Crimson collapse, and Big Green capitalize

Lavietes Pavilion hasn't hosted too many 26-2 runs in its day.  (gocrimson.com)
Lavietes Pavilion hasn’t hosted too many 26-2 runs in its day. (gocrimson.com)
Harvard’s 70-61 loss to Dartmouth was the culmination of every single thing that has gone wrong for the Crimson at some point this season. Critics of Harvard have pointed out that when Wesley Saunders isn’t “on,” they can’t win, that Harvard’s offense is anemic, that Siyani Chambers turns over the ball too frequently. One thing that Harvard had not been called out on – until yesterday – was its defense. Harvard struggled to get key stops when it needed them, which led to this deflating loss. But really, this was a tale of two halves… or four quarters, actually.

Harvard began the game playing stout defense, as usual. But also per usual, buckets were hard to come by. Dartmouth fought back and even had the lead for short portions of the first half, but Harvard was able to secure a small three-point halftime lead. Nothing too notable occurred in the first half: Dartmouth always plays Harvard tough (though Harvard had never lost to Dartmouth during its run of four straight Ivy titles), and it was a low-scoring game, but most of the sellout crowd at Lavietes Pavilion expected Harvard to pull away in the second half.
When the second half began, Harvard did just that. The Crimson started the half on a 15-4 run, and the game looked like it was over. Harvard had found its offensive groove for the first time all afternoon, and when that happens, the Crimson are practically unstoppable. Then, just like that, they lost their rhythm, and Dartmouth took advantage by going on a 26-2 run in one of the most stunning 10 minutes of play in recent memory. Harvard tried to fight back, but it just couldn’t make their shots down the stretch. Dartmouth’s Alex Mitola was absolute money from the free throw line, making 10 straight from the charity stripe with under two minutes to play. Eventually, Harvard fell to 1-1 on the young Ivy League season.
The difficult loss did not lead to a major epiphany for this fan/writer, however. Harvard had a loss like this coming. Against Dartmouth, all of the imperfections in Harvard’s game aligned, and boy did it show. Wesley Saunders looked like a different player than we had seen at the beginning of nonconference play, and he lost the ball several times when he dribbled in traffic. Was it “Deflategate 2.0?” I doubt it. Saunders was just off, and he finished with six turnovers. That alone did not spell doom for the Crimson; unfortunately, none of Saunders’ teammates stepped up offensively, either. And in the last 10 minutes of the game, Harvard’s defense allowed Dartmouth to practically double its point total from the first three quarters of play.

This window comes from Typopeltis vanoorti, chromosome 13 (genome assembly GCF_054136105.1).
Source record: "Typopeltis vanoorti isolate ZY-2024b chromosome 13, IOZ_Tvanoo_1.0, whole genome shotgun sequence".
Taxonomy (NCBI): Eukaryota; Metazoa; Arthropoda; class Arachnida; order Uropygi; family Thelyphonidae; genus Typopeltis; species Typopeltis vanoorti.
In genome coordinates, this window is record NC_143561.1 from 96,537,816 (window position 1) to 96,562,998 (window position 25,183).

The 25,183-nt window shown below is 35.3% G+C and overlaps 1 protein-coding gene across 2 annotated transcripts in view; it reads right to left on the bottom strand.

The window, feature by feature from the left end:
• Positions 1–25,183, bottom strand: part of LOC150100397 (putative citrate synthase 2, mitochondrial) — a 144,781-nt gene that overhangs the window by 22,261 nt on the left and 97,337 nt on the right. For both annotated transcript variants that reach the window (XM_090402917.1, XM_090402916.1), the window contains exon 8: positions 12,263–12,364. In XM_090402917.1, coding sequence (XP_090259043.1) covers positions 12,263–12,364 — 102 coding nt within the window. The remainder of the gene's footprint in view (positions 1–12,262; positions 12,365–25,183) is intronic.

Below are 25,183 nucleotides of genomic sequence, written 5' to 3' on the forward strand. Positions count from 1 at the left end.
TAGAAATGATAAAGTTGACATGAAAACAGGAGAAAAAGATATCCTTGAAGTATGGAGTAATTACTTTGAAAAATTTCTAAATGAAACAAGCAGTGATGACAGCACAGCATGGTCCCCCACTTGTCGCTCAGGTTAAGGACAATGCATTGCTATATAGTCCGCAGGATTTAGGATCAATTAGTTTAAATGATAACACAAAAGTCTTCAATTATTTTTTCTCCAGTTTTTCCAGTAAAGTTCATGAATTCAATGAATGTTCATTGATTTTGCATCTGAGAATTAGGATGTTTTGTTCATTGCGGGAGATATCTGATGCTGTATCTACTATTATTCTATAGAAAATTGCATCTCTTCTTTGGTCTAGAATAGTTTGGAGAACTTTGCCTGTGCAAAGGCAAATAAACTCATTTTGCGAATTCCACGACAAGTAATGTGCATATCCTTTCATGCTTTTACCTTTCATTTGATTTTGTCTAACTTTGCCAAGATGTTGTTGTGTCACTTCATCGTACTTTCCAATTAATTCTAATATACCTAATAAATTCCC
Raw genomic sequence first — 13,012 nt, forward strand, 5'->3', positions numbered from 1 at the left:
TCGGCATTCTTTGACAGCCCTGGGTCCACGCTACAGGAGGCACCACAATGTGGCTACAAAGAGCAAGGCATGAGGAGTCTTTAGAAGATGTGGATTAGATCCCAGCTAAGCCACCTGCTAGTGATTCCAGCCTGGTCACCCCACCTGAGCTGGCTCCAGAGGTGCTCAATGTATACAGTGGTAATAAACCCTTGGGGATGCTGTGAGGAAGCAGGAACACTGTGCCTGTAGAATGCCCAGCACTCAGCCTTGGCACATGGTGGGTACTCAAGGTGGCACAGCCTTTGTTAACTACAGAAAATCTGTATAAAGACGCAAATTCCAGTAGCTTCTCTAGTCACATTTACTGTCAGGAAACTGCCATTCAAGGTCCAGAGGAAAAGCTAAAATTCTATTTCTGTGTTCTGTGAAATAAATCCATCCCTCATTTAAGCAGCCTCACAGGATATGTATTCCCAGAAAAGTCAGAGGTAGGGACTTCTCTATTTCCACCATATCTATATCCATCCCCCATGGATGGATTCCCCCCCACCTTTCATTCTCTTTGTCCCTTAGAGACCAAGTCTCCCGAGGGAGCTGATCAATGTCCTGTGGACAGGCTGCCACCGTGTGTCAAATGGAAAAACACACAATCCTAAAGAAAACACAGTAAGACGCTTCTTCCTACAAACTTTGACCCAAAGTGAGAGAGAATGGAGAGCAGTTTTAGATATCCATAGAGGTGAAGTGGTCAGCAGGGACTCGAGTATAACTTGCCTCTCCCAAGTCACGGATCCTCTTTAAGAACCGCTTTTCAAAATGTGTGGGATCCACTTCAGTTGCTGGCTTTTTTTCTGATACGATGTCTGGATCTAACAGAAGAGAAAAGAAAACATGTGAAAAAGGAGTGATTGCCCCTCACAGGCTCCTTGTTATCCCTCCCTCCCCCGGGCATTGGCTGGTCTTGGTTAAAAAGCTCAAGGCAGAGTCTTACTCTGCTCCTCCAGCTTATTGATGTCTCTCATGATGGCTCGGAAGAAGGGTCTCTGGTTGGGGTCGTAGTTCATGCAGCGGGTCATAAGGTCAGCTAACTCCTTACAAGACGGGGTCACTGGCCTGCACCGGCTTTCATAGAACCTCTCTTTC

This Harvard team has demonstrated a wide range of performances so far this season. Do I predict this type of performance every night from here on out? Of course not, but the fact remains that the difference between this team’s worst game and its best game is like night and day. Harvard is absolutely capable of winning the rest of its Ivy League games, but the Crimson are also vulnerable in each game unless they figure out a way to establish consistency on offense.
The Crimson must put this game behind them and focus on getting ready for their next Ivy foes. The season is far from over, and this game reminds us that the less touted Ivy League matchups matter just as much as the marquee ones. When the Crimson go to Princeton to take on the Tigers this Friday, they must come away with a victory.
But it won’t be easy. After seeing the Ivy League teams play for two months now, it looks to me like the “14-Game Tournament” could quite possibly become the “15-Game Tournament” for Harvard and Yale.

4 thoughts on “Crimson collapse, and Big Green capitalize

  1. CC: a nice reflection on the Green-Crimson game. I heard you say at the close of the game, “Ivies.” A good contextual comment. You’ve a helpful perspective on the whole league and Harvard’s place in it. Keep your eyes on the others. There might be a dog-fight to the en. And could be . . . .

  2. nice CC. Tolstoy once said, ” a marked man dies two deaths, one in Minsk and one in Vladivostok.” What he really meant was Philly and somewhere in Jersey. Next weekend it will be all apple and cherry. Ya know, turnovers…….by the Quakers.

    The AQ

  3. Before the season started, I would have said that, if Harvard’s players were even 80% healthy at game time, there was simply no way that the Crimson could lose any contest, home or away, against the bottom four teams in the conference: Brown, Cornell, Dartmouth and Penn. Now I say that, for all of his obvious and ample skills as a pure recruiter, Tommy Amaker is simply not a good basketball coach in terms of developing his players or game-day management.

    Any random reader of Ivy Hoops Online could coach Harvard’s players to an 8-0 record against the bottom half of the conference. Shame on Amaker that he couldn’t.

  4. Quite a beginning to the 14 Game Tournament. I hope Brown stays in it. The Bears played the League’s toughest team down to the wire. Pressure on the Crimson at Jadwin Friday, a place where Amaker is 1-6 over his Harvard career. Key to Tiger chances: 3 point shooting. Princeton has several deep threats, but must get into the 40% range to stay with Harvard. At home it’s doable. Penn can jump iito the race with a big weekend at home. C’mon Lions!!!!!!

Leave a Reply to Neil Cancel reply